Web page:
“I can’t believe my parents were okay with letting me stay here.”
Sim smirks. “Honestly I’m surprised they didn’t raise you here.”
“I’d probably be more like them if they did,” I say. My parents have jobs and wear normal-person clothes and pay their taxes, but our house is still an embarrassing shrine to who they were in the seventies and eighties. They talk about their love story as if it was Romeo and Juliet, my mom a hippie and my dad a punk, two households both alike in dignity or whatever.
My parents had both spent their summers before college exploring London. My mom had come to visit her Auntie Lilith (my bohemian great aunt actually named Lillian), and my dad had toured with his band—which sounds much cooler than it actually was. Dad had played like three gigs of derivative grunge music and wore almost as much makeup as a drag queen.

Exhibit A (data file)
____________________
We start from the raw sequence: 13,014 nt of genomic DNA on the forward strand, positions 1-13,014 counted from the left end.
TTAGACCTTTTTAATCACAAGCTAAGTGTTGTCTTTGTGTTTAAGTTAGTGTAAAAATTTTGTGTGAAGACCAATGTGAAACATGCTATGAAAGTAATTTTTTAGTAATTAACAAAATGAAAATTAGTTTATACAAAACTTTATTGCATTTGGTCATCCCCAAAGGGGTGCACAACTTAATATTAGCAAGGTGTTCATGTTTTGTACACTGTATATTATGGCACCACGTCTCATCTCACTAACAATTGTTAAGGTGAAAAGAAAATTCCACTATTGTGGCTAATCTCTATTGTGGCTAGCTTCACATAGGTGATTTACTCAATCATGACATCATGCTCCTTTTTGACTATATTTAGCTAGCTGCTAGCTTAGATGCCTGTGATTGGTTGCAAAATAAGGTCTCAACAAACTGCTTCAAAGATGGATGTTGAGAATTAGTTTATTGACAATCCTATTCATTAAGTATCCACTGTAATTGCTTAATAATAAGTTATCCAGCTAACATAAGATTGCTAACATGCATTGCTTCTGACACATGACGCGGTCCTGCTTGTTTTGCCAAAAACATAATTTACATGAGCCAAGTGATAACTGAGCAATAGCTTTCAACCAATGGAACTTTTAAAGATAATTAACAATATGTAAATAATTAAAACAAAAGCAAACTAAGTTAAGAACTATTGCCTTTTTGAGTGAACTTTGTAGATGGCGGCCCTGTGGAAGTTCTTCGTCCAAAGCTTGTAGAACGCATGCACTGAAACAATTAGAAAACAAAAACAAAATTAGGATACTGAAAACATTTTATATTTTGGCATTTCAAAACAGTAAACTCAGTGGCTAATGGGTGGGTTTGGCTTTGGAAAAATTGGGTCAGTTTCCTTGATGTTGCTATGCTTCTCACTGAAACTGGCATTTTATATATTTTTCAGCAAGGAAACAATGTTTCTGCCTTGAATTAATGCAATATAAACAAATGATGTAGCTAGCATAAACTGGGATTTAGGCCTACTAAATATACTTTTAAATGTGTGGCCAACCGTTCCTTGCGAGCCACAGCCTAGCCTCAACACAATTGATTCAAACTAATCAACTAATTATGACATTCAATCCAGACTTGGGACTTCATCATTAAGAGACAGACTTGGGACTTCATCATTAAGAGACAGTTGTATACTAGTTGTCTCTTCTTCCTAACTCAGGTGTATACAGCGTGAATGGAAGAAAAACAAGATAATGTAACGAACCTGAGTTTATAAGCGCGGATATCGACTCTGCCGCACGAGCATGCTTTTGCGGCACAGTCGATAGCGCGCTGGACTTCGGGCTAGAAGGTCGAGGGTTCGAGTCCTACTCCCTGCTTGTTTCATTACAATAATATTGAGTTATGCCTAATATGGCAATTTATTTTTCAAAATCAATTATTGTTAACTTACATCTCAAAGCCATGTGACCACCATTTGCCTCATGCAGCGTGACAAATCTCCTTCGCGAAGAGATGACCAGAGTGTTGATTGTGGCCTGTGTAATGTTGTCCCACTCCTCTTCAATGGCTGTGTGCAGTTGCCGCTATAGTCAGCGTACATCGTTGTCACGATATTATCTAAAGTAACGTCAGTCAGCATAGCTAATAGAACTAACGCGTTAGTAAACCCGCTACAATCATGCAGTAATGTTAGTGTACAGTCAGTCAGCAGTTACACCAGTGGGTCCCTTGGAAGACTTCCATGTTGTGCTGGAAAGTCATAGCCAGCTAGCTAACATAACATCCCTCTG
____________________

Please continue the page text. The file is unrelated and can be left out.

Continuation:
Even though my parents didn’t meet until years after their ex-pat excursions, they swear their summers abroad changed them. And since they didn’t want me to spend the whole summer before college curled up from anxiety, they thought adventuring across the pond would be a good experience for me, too. Dr. Kim, my psychiatrist, also agreed that it would be a good test run before moving to Boston for college in the fall. Alone. Without my parents. Without even Sim.
Mom and Dad never mentioned anything about Camden, though. I wonder if they ever came here. It feels hard to leave out of stories. I mean, there is literally a giant black dragon snaking around the side of a building across the street, staring down passersby with its glowing red eyes.
“I guess I was expecting more of a Hogwarts vibe?”
“It actually feels authentic here,” Sim says.
“There’s an Urban Outfitters like two blocks that way,” I point out.